3. Corrie Donovan said…

    I don’t know if this where you look for your fan’s questions, but I hope so, and if not I apologize!

    First, let me say I am such a fan! Watching you perform and lecture gives me great joy. I am incredibly impressed by your humanist view of life and this career. I also want to say thank you for making your youtube videos. I am a young Soprano, with a Bachelors and Masters degree in voice, and the FWOpera Young Artist Studio under my belt, and your videos have helped me sort through many difficult times, and taught me things that no one else has. They are immensely helpful and refreshingly honest, thank you!

    I also didn’t know if I wanted to be in opera, and I fought it for a long time, however I have been taking classical voice lessons since I was 9 years old and singing has just always been a natural part of who I am. While I am truly grateful for my years as a young artist, I often felt that during those years I was really just trying to keep my voice healthy enough to keep up. I think this is partially because I was fresh out of college and I didn’t quite understand technique like I needed to, but also because we did hundreds of shows for Educational Outreach, and it tired me out emotionally, physically, and vocally (and I’m a certified Crossfitter!). I am incredibly grateful for this experience, however now that I am out of the program, I feel that I am able to explore my technique in a way that I just couldn’t before. I am hoping I’m not the only young artists to have felt this way during apprenticeships, but it felt like a vocal marathon!

    This is why I am writing now (long story LONG, sorry). I have been playing a lot with how I approach practicing, and how I can incorporate this into my daily life. I am still not at a point where I can support myself solely with singing, therefore I still have to teach and work other jobs to help pay the bills. Because of this, figuring out how and what to practice can be challenging at times. I am a fighter and I always want to be singing as well as my voice can, but I am still trying to figure out the best ways to practice. I was wondering if you could explain more about how you approach practicing and in what ways you maintain discipline within your practice? More specifically I am wondering how often you practice, are you always trying new vocal exercises, and what type of discipline do you try to maintain within your practice? Also, I know you’ve mentioned that a singer needs to be careful with how much ‘muscle memory’ we create in our chords, and I’m wondering how that translates into your practice?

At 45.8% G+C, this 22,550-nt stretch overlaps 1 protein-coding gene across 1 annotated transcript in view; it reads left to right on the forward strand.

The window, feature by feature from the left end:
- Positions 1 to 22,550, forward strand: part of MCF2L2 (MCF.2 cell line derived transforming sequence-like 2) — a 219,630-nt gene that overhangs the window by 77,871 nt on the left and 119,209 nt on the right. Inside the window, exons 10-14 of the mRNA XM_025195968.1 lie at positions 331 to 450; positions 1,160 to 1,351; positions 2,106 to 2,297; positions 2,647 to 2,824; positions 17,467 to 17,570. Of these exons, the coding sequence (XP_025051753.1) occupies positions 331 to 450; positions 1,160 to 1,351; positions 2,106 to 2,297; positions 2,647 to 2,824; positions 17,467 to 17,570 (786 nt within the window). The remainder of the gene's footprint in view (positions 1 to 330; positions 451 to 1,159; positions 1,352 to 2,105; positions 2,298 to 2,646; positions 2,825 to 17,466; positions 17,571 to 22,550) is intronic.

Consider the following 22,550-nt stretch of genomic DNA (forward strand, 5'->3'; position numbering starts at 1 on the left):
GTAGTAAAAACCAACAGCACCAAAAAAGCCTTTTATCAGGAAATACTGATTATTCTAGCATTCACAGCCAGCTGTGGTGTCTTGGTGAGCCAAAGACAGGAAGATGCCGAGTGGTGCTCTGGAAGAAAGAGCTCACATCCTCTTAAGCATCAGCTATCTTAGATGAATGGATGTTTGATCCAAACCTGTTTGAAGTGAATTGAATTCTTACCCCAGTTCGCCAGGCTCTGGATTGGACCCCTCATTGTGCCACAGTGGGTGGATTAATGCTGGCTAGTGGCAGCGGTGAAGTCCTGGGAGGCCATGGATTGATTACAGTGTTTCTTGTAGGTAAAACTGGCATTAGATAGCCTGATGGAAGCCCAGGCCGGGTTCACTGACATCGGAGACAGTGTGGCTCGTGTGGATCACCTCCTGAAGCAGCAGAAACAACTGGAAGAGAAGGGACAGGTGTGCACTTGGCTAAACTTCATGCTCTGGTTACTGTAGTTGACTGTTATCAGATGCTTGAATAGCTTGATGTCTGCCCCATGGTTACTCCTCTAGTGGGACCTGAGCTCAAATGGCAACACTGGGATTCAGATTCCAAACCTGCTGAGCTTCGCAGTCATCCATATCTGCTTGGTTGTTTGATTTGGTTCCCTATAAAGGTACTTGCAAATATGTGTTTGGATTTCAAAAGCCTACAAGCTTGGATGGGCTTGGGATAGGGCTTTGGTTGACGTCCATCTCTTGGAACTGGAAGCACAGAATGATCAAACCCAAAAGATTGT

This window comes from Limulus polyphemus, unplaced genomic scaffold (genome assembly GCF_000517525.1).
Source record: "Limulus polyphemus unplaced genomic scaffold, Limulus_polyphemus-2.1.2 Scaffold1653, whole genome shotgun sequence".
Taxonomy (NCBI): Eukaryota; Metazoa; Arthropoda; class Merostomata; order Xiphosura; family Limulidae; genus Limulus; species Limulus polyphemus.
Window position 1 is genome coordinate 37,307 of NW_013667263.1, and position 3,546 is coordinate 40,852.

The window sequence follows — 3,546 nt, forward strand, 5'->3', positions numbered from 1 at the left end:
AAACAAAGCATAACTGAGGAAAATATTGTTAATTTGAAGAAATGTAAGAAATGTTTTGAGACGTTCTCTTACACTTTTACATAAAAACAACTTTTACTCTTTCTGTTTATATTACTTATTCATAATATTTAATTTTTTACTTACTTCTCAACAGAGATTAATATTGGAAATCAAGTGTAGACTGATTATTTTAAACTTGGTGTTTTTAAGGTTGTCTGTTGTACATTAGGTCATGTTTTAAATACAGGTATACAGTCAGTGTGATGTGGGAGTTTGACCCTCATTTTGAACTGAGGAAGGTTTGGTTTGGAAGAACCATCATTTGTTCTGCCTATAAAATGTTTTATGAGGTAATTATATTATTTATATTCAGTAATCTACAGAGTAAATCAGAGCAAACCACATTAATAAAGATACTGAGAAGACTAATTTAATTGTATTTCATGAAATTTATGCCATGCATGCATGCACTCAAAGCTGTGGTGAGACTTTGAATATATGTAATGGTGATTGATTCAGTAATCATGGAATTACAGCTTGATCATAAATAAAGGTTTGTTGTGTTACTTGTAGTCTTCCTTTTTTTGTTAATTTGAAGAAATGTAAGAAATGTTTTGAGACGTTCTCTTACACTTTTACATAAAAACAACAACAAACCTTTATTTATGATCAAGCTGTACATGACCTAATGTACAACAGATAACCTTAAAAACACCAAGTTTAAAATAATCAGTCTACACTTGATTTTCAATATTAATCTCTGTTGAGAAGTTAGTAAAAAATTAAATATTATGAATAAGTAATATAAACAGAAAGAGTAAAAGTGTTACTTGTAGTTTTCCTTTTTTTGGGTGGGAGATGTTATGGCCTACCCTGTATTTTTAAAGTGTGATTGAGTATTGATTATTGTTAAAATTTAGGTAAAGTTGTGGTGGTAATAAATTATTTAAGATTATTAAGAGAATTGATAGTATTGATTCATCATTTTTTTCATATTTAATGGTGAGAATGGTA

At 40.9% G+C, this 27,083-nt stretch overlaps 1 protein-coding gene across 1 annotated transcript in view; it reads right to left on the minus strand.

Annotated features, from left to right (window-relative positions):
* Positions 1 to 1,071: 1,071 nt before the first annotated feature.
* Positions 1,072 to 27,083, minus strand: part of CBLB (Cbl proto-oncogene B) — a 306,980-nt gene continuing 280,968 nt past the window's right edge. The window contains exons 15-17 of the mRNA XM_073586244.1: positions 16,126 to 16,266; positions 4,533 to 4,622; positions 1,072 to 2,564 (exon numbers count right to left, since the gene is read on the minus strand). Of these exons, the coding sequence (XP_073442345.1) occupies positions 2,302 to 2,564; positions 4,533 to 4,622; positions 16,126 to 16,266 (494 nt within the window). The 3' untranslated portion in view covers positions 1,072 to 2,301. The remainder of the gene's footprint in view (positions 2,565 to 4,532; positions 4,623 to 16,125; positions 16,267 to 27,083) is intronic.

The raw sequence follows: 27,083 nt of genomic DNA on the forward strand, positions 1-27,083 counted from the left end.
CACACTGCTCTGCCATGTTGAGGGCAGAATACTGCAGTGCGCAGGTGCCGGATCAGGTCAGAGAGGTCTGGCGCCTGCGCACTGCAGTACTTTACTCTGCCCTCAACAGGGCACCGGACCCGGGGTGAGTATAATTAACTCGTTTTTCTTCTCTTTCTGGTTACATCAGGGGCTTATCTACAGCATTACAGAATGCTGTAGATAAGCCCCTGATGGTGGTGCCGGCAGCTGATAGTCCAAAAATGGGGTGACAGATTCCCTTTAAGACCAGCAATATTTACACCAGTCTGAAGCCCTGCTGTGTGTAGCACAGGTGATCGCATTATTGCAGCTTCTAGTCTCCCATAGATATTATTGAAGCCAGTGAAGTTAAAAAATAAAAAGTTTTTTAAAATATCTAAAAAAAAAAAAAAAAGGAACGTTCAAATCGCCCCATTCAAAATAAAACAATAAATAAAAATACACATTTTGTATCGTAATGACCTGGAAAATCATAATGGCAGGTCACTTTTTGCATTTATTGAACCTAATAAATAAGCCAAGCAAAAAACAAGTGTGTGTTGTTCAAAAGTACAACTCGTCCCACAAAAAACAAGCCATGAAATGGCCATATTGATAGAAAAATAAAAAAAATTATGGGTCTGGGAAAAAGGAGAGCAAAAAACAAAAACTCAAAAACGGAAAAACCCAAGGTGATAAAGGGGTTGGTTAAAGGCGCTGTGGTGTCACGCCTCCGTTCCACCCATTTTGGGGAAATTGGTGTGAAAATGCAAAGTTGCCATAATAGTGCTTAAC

Thank you for being the inspiration and kind woman you are. Congrats on all your well deserved successes, and I wish you all the best. I can’t wait to watch more of your youtube videos!

    Many blessings,

    Corrie Donovan

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Exquisite partners in every way .... !

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🎈 I can't even begin to describe how excited I am about the upcoming release of “Songplay” on @warner_classics . It's a truly unique project that unites extraordinary musicians from the worlds of opera, jazz, and tango in the pure pleasure of improvisation, experimentation, and exchange. Together we create our own musical language, surprising listeners with timeless melodies transformed and universal stories retold over centuries; songs in English, in Italian and – naturally – in the universal language of music. I had one of the most exhilarating musical weeks of my life recording the album #Songplay with a world-class band. Trust me: you’re going to remember each one of these guys! It’s an incredible family of musicians – bass, piano, trumpet, drums and bandoneon. We have essentially created our own sound-world, fusing together music from the Baroque era and classics from the jazz world – with a few other surprises tossed in,’ explains Joyce. ‘We’ve all let down our guard (some of us have even let down our hair) and we’ve each expanded the musical traditions that we have come from to create our own style for this album. It’s joyful, it’s exuberant, it celebrates great music, and it shines a spotlight on the timeless nature of a great song. I hope you’ll want to hear this album over and over, and will grow to appreciate the value of playing with a song! #Songplay - coming to you in February 2019. Stay tuned! Photo: @chrissingerme

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There will always be more freedom to acquire and more truth to uncover.

~ Joyce DiDonato